Friend—or Weight Loss Saboteur?

Featured Article, News and Advice, Weight Loss
on March 21, 2012

DEAR FORMER FAT GIRL: I have a “friend” who is very critical of others and is always sizing other people up and making fun of them. I recently told her that I had eating issues and wanted to lose weight—and then, all of a sudden she lost 20 lbs. She makes a point to eat in front of me to show me that she isn’t starving herself and can eat whatever she wants. When we go out she will offer to buy cupcakes or cookies, foods that I already told her I don’t want to eat. I’ll politely decline, and then she will buy me one anyway. Why is she trying to sabotage me? What do I do about it?—Jamie

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DEAR JAMIE: Wow. That’s "Mean Girls"-mean. That’s Sue Sylvester-sinister. That’s Wicked Witch of the West-like. I'm appalled that your "friend" would so blatantly try to tempt you into eating things you don't want to eat, so unabashedly hold you back from the kind of life you want to have.

Now that I’ve picked myself up from the floor … It's really telling to me that you put the word friend in quotes in your letter–it seems you are already seriously doubting this woman's value as a friend to you. It sounds like she might not be the best person to spend your time with as you try to make healthy changes and stay positive about taking steps toward losing weight. Her criticism and ridicule of others is a sign that she can't be trusted to have your best interests in mind–chances are, she is trash talking about you behind your back as well.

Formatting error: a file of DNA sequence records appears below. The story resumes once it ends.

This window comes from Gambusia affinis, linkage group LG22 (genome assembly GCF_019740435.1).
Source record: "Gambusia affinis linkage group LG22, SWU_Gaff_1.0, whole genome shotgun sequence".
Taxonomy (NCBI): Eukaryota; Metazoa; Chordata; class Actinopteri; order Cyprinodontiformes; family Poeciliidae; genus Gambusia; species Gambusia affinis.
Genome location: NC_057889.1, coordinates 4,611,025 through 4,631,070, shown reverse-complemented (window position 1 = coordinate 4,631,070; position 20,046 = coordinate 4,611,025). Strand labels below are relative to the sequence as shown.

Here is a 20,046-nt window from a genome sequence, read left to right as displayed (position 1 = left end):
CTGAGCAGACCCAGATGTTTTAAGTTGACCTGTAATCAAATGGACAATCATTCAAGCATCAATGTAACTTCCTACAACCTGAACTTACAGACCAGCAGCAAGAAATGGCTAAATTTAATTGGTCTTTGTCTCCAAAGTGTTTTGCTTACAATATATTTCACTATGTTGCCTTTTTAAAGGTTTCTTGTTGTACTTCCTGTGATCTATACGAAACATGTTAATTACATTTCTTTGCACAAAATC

I speak from experience about this: I tend to be a trusting person and want everyone to like me (as many of us Fat Girls do), and therefore I don't always make the best choices in friends. I am often oblivious to the fact that a friend is competitive with me until some kind of major thing happens. I've had to "break up" with friends after finally figuring out after several years (yes, I am dense!) that they do not really want the best for me.

But there's the thing: Don’t waste your time trying to figure her out. It doesn't matter what her reasons are–the end result is that your relationship is toxic. You need to distance yourself from this person, and really think about the people in your life who want you to succeed, and spend your time with them. Sometimes it's difficult to let go of long-term friendships, but sometimes we stay in friendships because they’re habits, not because they are truly adding to your enjoyment and experience of life. You are trying to change, and the best friends will support that and be your friends regardless of what you go through and how it all turns out. This is a good time to reevaluate all of your relationships and make sure they build you up, rather than tear you down.

Lisa Delaney is editor of Spry magazine and author of Secrets of a Former Fat Girl. To submit a question, visit